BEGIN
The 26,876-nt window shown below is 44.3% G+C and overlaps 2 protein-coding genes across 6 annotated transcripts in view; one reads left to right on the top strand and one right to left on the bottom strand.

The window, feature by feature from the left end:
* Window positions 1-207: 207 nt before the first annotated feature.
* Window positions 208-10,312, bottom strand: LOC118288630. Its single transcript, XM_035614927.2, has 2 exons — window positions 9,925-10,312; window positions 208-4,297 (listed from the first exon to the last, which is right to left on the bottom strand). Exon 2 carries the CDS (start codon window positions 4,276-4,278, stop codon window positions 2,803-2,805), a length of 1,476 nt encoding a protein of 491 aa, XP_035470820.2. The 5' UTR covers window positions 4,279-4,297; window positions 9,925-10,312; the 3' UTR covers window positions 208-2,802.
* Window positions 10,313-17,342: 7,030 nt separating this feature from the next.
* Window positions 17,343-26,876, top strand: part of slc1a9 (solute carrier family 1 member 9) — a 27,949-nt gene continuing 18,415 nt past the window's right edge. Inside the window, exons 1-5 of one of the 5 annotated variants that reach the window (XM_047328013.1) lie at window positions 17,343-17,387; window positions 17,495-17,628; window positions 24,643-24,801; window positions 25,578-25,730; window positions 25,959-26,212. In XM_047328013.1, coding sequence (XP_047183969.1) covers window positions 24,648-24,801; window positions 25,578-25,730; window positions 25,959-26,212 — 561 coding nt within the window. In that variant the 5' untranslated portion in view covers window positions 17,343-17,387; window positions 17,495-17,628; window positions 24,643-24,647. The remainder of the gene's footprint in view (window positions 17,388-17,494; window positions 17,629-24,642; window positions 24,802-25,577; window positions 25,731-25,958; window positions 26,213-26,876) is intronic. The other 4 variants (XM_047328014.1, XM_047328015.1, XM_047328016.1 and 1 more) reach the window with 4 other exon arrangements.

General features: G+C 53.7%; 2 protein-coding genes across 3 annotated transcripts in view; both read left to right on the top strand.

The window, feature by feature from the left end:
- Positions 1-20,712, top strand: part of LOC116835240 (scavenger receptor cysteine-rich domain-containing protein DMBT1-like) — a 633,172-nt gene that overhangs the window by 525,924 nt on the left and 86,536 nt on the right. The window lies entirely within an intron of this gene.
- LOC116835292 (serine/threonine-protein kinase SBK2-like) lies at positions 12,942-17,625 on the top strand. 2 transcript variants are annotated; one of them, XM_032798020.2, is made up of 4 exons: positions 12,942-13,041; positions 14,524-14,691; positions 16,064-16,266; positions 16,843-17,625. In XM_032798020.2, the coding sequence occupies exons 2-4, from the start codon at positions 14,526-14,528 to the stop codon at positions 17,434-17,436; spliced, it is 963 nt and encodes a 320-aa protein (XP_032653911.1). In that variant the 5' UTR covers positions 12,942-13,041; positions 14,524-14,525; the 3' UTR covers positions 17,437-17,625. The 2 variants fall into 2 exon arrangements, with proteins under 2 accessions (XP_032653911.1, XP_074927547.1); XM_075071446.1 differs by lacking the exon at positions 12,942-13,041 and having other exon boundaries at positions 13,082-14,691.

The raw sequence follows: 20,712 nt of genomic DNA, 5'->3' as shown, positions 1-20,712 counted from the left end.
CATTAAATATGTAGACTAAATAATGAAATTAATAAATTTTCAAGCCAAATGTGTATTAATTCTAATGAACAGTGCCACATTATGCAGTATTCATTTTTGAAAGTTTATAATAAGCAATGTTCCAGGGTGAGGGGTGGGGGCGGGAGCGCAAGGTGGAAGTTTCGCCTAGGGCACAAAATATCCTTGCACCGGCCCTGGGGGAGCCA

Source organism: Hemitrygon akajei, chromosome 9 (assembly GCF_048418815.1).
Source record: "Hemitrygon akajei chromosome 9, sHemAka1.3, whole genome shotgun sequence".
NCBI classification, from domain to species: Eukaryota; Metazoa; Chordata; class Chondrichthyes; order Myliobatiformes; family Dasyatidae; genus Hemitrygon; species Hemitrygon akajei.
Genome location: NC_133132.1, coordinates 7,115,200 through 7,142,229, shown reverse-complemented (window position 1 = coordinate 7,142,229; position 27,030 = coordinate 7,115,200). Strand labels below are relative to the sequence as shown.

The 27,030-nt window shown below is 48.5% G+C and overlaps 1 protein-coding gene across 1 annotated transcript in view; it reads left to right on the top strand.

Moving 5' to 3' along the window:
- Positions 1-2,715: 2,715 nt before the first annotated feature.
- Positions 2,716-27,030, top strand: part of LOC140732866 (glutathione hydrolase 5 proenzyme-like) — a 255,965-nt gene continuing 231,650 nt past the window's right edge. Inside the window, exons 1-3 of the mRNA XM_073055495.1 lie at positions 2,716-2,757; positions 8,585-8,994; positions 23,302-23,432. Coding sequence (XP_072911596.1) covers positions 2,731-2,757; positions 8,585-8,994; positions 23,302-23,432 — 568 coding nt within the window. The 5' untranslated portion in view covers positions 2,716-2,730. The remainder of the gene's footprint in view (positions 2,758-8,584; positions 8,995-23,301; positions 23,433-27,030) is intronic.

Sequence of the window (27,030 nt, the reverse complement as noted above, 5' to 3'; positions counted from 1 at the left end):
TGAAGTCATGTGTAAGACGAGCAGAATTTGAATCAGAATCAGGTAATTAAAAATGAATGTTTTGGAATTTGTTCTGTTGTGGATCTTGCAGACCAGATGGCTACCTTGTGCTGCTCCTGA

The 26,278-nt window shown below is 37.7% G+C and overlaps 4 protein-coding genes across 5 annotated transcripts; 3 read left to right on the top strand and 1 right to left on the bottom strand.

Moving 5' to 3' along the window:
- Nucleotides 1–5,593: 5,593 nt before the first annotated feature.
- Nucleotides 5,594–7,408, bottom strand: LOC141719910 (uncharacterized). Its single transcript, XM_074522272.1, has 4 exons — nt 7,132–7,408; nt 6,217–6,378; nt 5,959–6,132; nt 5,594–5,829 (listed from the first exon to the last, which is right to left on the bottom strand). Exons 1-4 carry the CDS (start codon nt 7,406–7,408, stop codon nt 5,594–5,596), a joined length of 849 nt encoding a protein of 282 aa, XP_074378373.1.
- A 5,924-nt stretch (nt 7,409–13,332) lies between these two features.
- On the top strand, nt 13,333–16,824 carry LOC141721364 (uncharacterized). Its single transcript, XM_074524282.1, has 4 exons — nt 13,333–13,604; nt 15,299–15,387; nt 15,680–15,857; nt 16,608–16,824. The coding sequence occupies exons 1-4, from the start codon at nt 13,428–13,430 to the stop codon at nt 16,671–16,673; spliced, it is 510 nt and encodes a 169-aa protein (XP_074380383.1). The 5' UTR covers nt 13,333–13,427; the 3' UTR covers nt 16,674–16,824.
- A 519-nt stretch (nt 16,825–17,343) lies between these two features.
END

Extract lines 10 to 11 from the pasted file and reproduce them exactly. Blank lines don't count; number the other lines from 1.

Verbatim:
- LOC116835292 (serine/threonine-protein kinase SBK2-like) lies at positions 12,942-17,625 on the top strand. 2 transcript variants are annotated; one of them, XM_032798020.2, is made up of 4 exons: positions 12,942-13,041; positions 14,524-14,691; positions 16,064-16,266; positions 16,843-17,625. In XM_032798020.2, the coding sequence occupies exons 2-4, from the start codon at positions 14,526-14,528 to the stop codon at positions 17,434-17,436; spliced, it is 963 nt and encodes a 320-aa protein (XP_032653911.1). In that variant the 5' UTR covers positions 12,942-13,041; positions 14,524-14,525; the 3' UTR covers positions 17,437-17,625. The 2 variants fall into 2 exon arrangements, with proteins under 2 accessions (XP_032653911.1, XP_074927547.1); XM_075071446.1 differs by lacking the exon at positions 12,942-13,041 and having other exon boundaries at positions 13,082-14,691.

The raw sequence follows: 20,712 nt of genomic DNA, 5'->3' as shown, positions 1-20,712 counted from the left end.